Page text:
- Egypt rights center raided, 2 Mubaraks acquitted
- New Mexico Supreme Court rules same-sex marriage constitutional
- Blame Bush: 5 years later, that’s still the mantra, pollsters find
- Dutch prostitutes demand same retirement benefits as soccer stars
- John McCain to Harry Reid: I’ll ‘kick the crap’ out of you
- Dogs that talk: Researchers seek $10K for ‘No More Woof’ technology
- 1,000 firefighters called to battle stubborn Big Sur wildfire
- Black Friday brouhaha: Millions of Target shoppers hit by credit card theft
- Britain orders airplane to rescue citizens from violent South Sudan
- Mega Millions winner emerges as Georgia mom, in ‘disbelief’
Sources: Okla. Rep. Boren won’t seek new term
Question of the Day
TULSA, Okla. (AP) — Rep. Dan Boren, the lone Democrat in Oklahoma’s congressional delegation and the scion of one of the state’s most powerful men, will not seek re-election to a fourth term next year, three Democrats close to the congressman said Tuesday.
Mr. Boren, a conservative Democrat who comfortably won re-election last year despite big gains by Republicans nationwide, scheduled a news conference for later Tuesday in Muskogee, Okla., to discuss his future plans. The Democrats who told the Associated Press of his plans did so on the condition of anonymity because they weren’t authorized to discuss them before the news conference.
Voters in Mr. Boren’s eastern Oklahoma district, which stretches from the foothills of the Ozark Mountains in northeastern Oklahoma to the Red River in the south, consistently have supported the conservative Democrat. His father, David Boren, is president of the University of Oklahoma and previously served as the state’s governor and as a U.S. senator.
The younger Mr. Boren’s decision hurts his party’s chances of taking back control of the House of Representatives in 2012, and it depletes of the ranks of the House’s so-called “Blue Dogs,” who are centrist Democrats who hail from more conservative congressional districts.
At just 37 years old, Mr. Boren is retiring young for a member of Congress. He first was elected to the Oklahoma House of Representatives in 2002, and two years later he ran for Congress when then-Rep. Brad Carson, a Democrat, vacated the 2nd District seat to run for the U.S. Senate.
“I think I’m going to,” Mr. Carson said. “It’s still roughly the same district. The country has changed a bit. There’s more polarization now.”
Mr. Carson said he plans to begin organizing his election campaign and will make a formal announcement later. He also said a slate of strong Democratic candidates would give the party a chance to retain the eastern Oklahoma seat.
“We could possibly see a Democratic primary for that race,” Oklahoma Democratic Party Chairman Wallace Collins said. “I’m certainly not going to write that race off.”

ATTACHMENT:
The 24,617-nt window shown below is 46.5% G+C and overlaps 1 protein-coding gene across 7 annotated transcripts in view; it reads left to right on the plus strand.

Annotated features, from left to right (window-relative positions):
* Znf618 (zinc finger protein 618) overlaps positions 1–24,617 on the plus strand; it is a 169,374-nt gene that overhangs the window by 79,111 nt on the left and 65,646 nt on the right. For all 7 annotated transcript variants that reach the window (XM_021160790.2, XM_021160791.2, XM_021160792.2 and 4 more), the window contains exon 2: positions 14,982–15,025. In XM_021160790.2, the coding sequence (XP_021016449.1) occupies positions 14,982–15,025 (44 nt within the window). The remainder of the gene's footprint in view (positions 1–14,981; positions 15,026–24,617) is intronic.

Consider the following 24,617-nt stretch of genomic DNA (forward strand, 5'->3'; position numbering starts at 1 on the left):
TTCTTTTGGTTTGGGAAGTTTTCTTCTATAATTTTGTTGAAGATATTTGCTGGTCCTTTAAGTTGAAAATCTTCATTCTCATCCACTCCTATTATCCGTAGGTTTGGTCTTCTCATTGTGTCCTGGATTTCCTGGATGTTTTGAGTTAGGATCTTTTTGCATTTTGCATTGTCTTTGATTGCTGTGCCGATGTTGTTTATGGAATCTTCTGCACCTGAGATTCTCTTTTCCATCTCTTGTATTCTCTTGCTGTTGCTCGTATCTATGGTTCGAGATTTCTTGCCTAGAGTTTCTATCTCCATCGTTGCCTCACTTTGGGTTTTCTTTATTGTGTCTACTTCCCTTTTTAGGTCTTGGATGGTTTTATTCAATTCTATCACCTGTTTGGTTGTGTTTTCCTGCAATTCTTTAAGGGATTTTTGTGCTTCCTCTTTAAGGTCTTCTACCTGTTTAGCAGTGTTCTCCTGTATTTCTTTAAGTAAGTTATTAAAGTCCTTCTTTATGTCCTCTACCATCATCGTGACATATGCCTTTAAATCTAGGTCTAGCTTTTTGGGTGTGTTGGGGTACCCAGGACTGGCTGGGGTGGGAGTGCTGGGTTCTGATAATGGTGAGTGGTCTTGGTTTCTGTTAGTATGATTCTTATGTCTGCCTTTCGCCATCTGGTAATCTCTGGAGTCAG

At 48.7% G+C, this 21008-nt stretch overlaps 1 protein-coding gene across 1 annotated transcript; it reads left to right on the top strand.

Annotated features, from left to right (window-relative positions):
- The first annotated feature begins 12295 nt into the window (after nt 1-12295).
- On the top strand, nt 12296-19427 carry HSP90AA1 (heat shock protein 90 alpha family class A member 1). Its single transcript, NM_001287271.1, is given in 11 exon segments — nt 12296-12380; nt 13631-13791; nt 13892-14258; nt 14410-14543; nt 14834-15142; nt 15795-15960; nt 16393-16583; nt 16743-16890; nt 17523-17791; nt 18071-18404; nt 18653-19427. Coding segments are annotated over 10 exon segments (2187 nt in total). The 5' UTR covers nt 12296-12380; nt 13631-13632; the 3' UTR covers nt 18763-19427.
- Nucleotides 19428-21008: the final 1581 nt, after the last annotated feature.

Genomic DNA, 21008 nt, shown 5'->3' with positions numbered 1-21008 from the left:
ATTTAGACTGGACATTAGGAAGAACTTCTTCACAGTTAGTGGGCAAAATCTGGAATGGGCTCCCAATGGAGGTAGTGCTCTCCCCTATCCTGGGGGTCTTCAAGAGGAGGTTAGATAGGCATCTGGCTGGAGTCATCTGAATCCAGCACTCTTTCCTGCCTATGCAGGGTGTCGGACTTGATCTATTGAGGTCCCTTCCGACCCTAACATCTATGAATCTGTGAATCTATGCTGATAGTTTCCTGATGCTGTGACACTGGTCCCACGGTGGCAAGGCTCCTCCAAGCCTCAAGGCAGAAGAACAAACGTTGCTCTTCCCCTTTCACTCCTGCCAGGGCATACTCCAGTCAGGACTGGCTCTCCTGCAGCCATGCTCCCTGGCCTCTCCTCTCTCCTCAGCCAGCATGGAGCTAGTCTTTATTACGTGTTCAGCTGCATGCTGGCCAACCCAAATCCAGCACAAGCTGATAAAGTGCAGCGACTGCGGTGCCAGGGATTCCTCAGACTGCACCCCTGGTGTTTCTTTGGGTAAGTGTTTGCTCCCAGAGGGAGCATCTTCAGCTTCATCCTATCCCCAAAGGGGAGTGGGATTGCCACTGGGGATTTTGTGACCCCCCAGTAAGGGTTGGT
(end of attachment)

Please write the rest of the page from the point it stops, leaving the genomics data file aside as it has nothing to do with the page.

“He’s got two young children and wants to be with his family more,” Mr. Collins said. “It was, no doubt, a tough decision.”
Mr. Collins said several Democrats may run for the seat, including Mr. Carson, who was elected to Oklahoma’s 2nd Congressional District seat in 2000 and won re-election in 2002. He ran unsuccessfully for the U.S. Senate against Dr. Tom Coburn in 2004.
State Republican Party Chairman Matt Pinnell said he, too, was surprised to learn of Mr. Boren’s pending departure. Mr. Pinnell said Mr. Boren’s absence from the campaign will give the GOP an opportunity to take control of the only Oklahoma congressional seat not held by a Republican.
“We are already aggressively talking to candidates,” Mr. Pinnell said. “It is obviously a great opportunity for eastern Oklahoma to elect a Republican.”
By Michael P. Orsi
- Calling prison term disparities unfair, Obama commutes sentences for 8 crack offenders
- Gov't wasted $30 billion on 'pillownauts,' crystal goblets -- buying human urine!
- Homeland Security helps smuggle illegal immigrant children into the U.S.
- Obamacare 'pajamas boy' gets roundly mocked
- Bill Gates: The Secret Santa disguised as a 'friendly fellow' on Reddit
- BOLTON: Nero in the White House
- Duck Dynasty Phil Robertson suspended indefinitely for gay quip
- Armed response, not restrictive gun laws, brought swift end to school shooting
- Outrage over Phil Robertson suspension, 'malignant' political correctness
- U.S. Army mulls wiping out memory of Robert E. Lee, 'Stonewall' Jackson
Independent voices from the The Washington Times Communities
All of the world’s problems, solved on your back porch
Paul Rondeau exposes the propaganda, media tricks, and government policies that undermine our families, faith, freedom…and even life itself
Implement these actionable tips, how-to’s and best practices in 10 minutes or less to leverage online communications and technology for brand, business and career development.
The world impacts us. What happens in our towns, cities, states, country and on this planet makes a difference to us.
Top 10 handguns in the U.S.
Extraordinary day at Redskins Park
White House pets gone wild!
Let it snow